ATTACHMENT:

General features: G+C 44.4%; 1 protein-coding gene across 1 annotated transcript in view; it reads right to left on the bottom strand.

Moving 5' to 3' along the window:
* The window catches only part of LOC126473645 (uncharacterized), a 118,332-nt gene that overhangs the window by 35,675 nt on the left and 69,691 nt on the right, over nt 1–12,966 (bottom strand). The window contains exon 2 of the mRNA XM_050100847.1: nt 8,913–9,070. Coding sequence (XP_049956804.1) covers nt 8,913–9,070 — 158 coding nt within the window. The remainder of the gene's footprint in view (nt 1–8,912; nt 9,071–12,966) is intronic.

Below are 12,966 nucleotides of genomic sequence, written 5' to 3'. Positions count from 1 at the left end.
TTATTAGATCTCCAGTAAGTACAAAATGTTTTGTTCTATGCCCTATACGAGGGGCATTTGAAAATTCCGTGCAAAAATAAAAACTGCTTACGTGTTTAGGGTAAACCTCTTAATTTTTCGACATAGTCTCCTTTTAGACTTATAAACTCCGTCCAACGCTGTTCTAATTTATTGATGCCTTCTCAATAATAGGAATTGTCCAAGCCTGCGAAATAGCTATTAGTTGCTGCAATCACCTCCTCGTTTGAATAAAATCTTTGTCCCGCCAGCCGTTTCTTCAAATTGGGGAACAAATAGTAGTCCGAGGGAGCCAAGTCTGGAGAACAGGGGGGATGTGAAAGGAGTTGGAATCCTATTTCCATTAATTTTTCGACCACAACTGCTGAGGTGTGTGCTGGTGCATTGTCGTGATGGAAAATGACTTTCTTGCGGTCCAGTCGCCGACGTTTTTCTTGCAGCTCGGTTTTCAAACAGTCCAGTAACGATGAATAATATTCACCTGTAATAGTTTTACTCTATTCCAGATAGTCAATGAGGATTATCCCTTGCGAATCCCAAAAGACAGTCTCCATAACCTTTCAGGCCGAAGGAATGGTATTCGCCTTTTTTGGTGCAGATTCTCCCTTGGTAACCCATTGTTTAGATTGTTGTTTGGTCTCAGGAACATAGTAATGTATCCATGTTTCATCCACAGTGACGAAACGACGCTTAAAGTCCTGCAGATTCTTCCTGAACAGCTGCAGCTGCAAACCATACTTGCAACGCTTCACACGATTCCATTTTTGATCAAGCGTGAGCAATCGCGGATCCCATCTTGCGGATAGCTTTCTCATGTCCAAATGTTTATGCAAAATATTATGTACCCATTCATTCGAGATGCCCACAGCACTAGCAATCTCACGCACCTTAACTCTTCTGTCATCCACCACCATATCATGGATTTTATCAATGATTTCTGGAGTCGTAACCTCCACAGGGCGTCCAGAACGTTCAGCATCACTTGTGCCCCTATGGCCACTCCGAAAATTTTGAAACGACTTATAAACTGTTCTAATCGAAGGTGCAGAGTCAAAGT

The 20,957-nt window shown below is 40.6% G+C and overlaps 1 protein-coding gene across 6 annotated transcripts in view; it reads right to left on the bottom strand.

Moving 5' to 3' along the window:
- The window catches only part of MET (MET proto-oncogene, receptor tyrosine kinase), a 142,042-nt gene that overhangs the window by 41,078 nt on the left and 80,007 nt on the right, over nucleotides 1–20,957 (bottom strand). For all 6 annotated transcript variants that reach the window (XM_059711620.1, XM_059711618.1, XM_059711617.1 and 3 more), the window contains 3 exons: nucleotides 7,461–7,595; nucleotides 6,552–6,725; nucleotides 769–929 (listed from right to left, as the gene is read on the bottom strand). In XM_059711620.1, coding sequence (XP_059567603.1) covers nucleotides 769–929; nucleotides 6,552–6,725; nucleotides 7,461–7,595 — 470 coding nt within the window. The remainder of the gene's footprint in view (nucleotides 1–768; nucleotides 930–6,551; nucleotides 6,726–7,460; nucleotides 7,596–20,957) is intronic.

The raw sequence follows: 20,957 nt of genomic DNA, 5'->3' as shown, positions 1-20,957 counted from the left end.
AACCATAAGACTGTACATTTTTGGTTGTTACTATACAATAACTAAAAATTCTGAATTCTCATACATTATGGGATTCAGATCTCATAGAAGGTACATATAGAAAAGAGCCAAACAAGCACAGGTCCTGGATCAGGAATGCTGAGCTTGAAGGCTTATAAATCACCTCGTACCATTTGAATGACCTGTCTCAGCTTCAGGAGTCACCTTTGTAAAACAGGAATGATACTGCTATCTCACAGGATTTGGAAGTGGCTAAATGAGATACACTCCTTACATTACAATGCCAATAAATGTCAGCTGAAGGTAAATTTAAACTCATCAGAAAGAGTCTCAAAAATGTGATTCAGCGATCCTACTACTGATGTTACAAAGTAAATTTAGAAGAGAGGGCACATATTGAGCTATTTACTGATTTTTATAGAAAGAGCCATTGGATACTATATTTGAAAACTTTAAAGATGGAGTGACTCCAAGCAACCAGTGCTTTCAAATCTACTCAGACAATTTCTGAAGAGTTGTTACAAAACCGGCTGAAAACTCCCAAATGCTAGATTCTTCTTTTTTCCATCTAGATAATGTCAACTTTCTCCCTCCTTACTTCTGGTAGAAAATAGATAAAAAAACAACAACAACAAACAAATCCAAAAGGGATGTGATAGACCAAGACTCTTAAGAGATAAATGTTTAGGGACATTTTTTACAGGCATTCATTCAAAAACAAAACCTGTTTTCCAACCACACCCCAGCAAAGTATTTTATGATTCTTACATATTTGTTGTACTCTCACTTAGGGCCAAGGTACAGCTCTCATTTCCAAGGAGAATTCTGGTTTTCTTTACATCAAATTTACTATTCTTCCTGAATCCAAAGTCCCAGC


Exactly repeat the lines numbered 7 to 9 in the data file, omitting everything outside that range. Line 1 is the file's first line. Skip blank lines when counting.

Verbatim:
Moving 5' to 3' along the window:
- The window catches only part of MET (MET proto-oncogene, receptor tyrosine kinase), a 142,042-nt gene that overhangs the window by 41,078 nt on the left and 80,007 nt on the right, over nucleotides 1–20,957 (bottom strand). For all 6 annotated transcript variants that reach the window (XM_059711620.1, XM_059711618.1, XM_059711617.1 and 3 more), the window contains 3 exons: nucleotides 7,461–7,595; nucleotides 6,552–6,725; nucleotides 769–929 (listed from right to left, as the gene is read on the bottom strand). In XM_059711620.1, coding sequence (XP_059567603.1) covers nucleotides 769–929; nucleotides 6,552–6,725; nucleotides 7,461–7,595 — 470 coding nt within the window. The remainder of the gene's footprint in view (nucleotides 1–768; nucleotides 930–6,551; nucleotides 6,726–7,460; nucleotides 7,596–20,957) is intronic.

The raw sequence follows: 20,957 nt of genomic DNA, 5'->3' as shown, positions 1-20,957 counted from the left end.